Culture, Hierarchy, Workplace Bullying & Conflicts

Culture, Hierarchy, Workplace Bullying & Conflicts

Is there a bullying culture in medical schools? You betcha! That’s an easy question to answer and to explain. All educational and workplace environments that have a culture of extreme competition, with only a few places at the top of the hierarchy, are going to be uber-competitive and thus foster workplace aggression.

Bullying vs. Strategic Aggression

This type of aggressive behavior is what I call Strategic Aggression (or Competitive Aggression) because the aggression makes sense given the culture. If you are a medical student or a PhD candidate or a junior partner in a powerful law firm, you can bet that you are going to do what it takes to beat out your competition, or you are going to move on, or you are going to get pushed out. You do not have any options but to fight for your place at the top.

Many people are calling such strategic aggression “workplace bullying”, but I disagree. Classic bullying is really targeted attacks on an individual with the intent to cause harm. In my experience working with physicians and academics, the targeting happens but it isn’t personal! It’s strategic.

So, here is what I would hear from those engaged in strategic aggression: “Susie is in the way. She is going for the same grants. I like her but I have to compete with her. I’ll do what it takes and if attacking her reputation or wooing her graduate assistant from her is what it takes, so be it.”

In classic bullying I would hear: “Susie is a fool. I hate her. She gets in the way of my career. Sure I gossip about her, she is making my team fail. She has no backbone, she’s incompetent, etc.” The comments are qualitatively different. In classic bullying the motivation may be fear of competition, but the actions are intensely personal and vindictive. In strategic aggression situations you will find that the aggressor would be happy to be colleagues with the target, once the target is out of the way. I often see that the people would team up on grant applications and even share office space but ONLY after the competition factor is eliminated.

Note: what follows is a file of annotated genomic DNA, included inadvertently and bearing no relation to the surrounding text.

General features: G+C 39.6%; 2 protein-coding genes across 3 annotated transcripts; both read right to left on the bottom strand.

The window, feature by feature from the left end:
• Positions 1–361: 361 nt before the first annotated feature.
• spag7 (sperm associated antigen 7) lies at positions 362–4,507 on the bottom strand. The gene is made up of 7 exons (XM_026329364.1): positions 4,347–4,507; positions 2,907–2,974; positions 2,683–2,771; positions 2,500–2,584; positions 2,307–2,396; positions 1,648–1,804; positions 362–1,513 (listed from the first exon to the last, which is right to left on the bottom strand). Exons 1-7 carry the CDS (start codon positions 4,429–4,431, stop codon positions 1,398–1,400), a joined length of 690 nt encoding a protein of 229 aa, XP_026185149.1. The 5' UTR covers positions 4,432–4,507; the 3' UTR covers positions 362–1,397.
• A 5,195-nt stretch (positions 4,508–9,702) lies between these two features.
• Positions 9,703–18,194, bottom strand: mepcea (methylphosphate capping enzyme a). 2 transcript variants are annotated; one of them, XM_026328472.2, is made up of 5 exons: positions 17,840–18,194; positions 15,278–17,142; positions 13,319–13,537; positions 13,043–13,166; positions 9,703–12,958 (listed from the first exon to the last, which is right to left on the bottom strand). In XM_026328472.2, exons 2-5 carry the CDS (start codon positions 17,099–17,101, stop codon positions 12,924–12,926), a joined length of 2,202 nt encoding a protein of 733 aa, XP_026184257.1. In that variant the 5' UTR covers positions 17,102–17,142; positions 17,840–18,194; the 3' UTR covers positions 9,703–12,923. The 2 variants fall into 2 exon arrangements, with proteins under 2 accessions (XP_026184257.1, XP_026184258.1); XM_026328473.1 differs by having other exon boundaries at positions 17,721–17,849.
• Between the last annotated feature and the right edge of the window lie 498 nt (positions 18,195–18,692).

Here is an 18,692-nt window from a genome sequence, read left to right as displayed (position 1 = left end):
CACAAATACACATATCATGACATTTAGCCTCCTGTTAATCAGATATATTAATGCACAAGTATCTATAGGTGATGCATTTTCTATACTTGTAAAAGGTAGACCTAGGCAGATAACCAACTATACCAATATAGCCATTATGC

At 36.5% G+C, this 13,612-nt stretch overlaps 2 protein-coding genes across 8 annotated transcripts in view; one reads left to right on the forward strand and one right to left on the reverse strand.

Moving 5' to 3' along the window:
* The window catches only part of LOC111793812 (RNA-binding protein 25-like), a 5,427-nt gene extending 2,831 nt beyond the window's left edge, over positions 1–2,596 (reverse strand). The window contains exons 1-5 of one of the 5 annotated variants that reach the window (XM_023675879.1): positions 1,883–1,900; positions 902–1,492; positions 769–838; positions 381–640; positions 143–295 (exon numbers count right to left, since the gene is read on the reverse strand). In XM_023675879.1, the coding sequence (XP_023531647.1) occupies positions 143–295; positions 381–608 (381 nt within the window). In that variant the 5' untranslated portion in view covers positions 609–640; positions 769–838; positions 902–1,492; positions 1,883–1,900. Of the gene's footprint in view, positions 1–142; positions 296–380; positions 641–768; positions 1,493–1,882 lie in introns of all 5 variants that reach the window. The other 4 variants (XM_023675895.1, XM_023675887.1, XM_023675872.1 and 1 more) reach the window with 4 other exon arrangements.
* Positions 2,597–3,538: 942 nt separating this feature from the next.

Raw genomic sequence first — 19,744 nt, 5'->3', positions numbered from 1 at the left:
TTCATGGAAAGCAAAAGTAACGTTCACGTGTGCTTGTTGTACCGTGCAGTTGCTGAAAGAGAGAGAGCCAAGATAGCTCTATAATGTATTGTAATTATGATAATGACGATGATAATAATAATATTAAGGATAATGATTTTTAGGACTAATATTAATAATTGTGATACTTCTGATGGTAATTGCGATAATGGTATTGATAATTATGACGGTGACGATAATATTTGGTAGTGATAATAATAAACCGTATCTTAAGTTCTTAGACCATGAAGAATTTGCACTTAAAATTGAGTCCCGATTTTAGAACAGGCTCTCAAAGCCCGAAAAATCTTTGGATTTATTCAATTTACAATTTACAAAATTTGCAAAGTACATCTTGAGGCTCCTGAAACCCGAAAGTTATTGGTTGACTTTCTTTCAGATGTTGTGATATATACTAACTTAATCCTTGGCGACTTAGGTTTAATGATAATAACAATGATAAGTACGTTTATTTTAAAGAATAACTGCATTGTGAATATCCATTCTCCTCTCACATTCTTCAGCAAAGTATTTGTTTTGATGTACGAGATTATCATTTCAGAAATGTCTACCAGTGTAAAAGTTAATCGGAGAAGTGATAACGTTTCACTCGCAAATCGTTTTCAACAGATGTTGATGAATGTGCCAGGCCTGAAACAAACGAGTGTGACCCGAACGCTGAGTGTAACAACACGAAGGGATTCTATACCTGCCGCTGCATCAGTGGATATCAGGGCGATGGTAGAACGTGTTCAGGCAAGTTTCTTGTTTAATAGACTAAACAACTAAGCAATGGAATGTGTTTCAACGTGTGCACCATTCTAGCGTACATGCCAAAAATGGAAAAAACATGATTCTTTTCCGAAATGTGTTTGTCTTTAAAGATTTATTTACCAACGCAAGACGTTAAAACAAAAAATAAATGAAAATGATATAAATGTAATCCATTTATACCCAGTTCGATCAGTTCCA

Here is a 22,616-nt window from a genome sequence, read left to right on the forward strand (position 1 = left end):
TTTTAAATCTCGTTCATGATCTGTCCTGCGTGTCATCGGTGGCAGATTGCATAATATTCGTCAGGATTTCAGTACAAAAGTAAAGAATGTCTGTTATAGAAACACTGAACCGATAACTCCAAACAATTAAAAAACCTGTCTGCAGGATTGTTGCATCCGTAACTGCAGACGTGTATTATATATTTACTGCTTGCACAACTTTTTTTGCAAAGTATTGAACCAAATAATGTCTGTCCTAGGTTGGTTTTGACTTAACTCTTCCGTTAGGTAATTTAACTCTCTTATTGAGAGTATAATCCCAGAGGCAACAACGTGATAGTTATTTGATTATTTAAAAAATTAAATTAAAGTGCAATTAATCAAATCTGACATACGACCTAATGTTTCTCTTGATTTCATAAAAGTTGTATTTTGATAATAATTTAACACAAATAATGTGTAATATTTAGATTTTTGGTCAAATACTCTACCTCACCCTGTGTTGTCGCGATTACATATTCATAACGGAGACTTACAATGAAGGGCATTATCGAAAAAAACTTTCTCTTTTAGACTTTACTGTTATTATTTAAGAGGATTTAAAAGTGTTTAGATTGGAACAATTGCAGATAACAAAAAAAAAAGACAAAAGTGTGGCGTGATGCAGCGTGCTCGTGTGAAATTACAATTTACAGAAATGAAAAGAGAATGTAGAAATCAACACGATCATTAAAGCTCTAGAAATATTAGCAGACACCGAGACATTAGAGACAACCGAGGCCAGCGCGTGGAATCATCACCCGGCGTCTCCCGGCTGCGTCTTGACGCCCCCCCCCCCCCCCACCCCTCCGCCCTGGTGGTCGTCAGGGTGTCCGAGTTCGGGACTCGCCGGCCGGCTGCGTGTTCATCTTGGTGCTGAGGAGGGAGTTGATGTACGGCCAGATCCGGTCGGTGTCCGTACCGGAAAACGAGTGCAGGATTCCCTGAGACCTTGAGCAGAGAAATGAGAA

The Culture isn’t Personal

My guidance for people in these intensely hierarchical and competitive cultures is to be aware that this is what’s happening, to not take attacks personally, to get with the program and deal with the situation or to move on. We cannot change the culture of academia or medicine or law, or even the military. These cultures use the competition to weed out weaknesses. Regardless of whether there is any truth to the idea that the winner is better, knowing what you are getting into can make all the difference.

I’m Kathleen Bartle, a strategic consultant on workplace conflict to executives worldwide for more than 20 years.  My work brings individualized solutions to your teams’ lost productivity, loss of key personnel, low morale, and the high costs resulting from bullying, abrasive behaviors and interpersonal workplace conflicts.  You can contact me here.

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  • Tujay

    Yeah. I moved on after I had to use “strategic aggression” to eliminate someone I looked up to most in my sector after my boss hired him. He ended up losing out to me, my colleagues and I felt disgusted about it (we all liked him), and our once good relationships deteriorated quickly after that. We did impressively well in reaching our goals that year, considering how hard we had to work to “outdo each other.” Liking the results, my boss did it to me again the next year – hiring a woman I wanted to hire to help me. Then he set it up for me to compete with her – again. The second time – it was just starting to feel disgusting, I was tired, and I just wasn’t motivated anymore to “outdo” her because not only did I hate it the first time it happened but my other relationships had turned completely hostile as a result (we had turned on each other and were bullying each other). I felt like he was setting it up so I’d be fighting people I would have worked well with in other working conditions to “keep my job” instead of working hard for a promotion or a raise – which by that time I deserved. She took the bait and turned on me. It was sad and sick. I’m glad I’m out of that Machiavellian environment.

  • This is fascinating. I hadn’t thought of it from the POV of the person forced into using strategic aggression. You’ve opened up a new analysis for me to consider. That said, I am so so sorry you had to have this experience and so glad you escaped.